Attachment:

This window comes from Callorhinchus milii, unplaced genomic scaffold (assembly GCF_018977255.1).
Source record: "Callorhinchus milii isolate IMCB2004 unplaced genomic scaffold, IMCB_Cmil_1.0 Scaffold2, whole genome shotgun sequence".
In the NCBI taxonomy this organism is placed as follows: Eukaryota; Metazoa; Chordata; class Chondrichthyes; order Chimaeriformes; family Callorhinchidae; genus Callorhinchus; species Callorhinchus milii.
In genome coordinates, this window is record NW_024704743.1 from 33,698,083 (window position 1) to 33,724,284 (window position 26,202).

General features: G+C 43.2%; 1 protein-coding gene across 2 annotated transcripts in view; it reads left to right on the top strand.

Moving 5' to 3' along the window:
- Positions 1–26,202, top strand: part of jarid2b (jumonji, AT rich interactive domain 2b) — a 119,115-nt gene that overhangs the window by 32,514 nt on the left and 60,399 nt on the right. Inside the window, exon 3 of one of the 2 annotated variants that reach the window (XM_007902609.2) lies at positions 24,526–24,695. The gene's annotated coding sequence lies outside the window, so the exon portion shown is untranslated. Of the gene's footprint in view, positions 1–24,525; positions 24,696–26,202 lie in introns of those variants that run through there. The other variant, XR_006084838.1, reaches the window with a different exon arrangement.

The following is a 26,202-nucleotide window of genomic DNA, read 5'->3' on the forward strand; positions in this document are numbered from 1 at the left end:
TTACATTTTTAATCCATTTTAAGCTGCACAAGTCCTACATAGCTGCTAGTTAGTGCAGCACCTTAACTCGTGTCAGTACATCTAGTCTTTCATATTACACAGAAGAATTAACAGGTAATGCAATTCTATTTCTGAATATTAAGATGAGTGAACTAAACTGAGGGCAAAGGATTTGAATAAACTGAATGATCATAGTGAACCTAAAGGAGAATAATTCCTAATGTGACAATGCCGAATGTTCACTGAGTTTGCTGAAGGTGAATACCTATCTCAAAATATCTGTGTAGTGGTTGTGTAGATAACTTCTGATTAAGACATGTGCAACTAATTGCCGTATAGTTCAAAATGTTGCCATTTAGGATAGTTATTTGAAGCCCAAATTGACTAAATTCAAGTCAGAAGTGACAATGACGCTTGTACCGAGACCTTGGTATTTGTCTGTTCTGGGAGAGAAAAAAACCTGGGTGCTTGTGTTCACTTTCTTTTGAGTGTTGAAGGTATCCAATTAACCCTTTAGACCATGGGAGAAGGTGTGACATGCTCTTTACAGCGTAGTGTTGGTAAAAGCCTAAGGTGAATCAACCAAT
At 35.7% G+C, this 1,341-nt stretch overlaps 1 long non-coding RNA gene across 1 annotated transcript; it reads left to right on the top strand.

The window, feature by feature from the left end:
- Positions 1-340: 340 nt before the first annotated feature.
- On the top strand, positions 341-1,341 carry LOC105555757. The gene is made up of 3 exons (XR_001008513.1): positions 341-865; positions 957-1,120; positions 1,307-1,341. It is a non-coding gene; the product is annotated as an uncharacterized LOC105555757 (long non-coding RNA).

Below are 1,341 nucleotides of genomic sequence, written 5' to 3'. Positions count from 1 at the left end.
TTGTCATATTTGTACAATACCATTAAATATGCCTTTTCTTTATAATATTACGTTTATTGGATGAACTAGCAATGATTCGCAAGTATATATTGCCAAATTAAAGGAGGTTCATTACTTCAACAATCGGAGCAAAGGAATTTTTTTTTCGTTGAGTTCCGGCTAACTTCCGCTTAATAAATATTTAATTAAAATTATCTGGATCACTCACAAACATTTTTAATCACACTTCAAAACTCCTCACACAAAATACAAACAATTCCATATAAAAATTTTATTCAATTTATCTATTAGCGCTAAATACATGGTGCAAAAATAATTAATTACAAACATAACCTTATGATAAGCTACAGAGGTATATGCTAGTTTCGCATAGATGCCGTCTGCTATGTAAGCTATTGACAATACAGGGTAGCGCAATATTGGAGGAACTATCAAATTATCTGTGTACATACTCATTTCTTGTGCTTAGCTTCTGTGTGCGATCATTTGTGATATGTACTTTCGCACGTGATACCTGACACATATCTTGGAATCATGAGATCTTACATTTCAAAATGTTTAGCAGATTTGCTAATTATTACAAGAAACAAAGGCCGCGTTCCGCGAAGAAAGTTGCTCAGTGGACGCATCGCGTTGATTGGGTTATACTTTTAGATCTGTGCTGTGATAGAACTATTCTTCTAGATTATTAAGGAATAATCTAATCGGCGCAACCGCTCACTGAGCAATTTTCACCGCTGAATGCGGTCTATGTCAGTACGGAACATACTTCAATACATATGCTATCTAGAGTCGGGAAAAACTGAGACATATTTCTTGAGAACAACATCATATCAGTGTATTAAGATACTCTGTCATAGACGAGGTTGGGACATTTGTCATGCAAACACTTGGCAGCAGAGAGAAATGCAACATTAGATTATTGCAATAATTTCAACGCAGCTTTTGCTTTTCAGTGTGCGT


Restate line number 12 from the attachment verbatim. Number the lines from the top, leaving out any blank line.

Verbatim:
- Positions 1-340: 340 nt before the first annotated feature.